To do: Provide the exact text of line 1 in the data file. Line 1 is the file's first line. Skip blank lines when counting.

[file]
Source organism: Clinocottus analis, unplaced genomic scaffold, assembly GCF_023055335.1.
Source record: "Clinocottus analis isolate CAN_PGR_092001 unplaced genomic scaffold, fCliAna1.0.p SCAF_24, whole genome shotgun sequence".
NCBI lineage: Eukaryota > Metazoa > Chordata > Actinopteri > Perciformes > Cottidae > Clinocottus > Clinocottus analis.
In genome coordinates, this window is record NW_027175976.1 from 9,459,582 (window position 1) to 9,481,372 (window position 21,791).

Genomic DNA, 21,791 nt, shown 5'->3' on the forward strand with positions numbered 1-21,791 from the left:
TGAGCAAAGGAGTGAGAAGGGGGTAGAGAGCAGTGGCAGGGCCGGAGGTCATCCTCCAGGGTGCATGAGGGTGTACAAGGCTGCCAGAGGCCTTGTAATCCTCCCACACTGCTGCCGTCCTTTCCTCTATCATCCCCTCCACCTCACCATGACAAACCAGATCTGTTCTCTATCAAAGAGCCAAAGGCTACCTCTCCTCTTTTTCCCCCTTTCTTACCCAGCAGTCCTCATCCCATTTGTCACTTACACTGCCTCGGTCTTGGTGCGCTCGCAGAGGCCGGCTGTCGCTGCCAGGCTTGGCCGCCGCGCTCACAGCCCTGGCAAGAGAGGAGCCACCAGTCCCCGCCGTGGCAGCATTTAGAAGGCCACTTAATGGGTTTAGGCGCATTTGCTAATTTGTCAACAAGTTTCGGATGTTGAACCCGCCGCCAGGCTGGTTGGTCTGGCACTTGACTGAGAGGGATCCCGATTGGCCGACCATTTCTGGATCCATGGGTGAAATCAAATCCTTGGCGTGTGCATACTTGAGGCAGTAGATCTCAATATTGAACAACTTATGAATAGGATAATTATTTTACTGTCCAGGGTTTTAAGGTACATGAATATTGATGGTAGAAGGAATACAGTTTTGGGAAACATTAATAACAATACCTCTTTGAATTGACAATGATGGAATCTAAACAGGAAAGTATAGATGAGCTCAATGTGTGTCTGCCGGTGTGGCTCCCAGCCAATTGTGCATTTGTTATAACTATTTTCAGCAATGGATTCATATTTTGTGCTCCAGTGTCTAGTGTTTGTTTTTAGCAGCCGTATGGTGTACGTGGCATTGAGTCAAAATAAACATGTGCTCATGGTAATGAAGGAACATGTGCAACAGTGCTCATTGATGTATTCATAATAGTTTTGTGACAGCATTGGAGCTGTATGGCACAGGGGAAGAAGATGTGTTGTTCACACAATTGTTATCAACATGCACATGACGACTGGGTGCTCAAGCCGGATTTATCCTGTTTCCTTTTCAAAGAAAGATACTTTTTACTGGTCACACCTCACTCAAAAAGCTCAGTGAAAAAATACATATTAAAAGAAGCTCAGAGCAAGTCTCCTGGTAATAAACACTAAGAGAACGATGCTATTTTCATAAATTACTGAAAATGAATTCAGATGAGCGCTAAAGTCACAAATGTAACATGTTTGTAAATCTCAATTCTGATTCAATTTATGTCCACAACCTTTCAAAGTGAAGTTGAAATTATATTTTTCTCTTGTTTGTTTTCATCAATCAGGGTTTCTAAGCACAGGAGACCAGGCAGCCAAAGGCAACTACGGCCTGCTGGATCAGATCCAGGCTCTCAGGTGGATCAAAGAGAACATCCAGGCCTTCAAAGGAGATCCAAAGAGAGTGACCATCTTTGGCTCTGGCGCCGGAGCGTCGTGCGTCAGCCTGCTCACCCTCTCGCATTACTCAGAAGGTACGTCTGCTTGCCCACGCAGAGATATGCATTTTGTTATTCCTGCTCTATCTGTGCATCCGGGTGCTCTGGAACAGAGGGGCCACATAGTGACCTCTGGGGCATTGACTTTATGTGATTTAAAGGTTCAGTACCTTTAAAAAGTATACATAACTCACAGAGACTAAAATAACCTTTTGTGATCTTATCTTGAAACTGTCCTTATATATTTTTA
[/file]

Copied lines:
Source organism: Clinocottus analis, unplaced genomic scaffold, assembly GCF_023055335.1.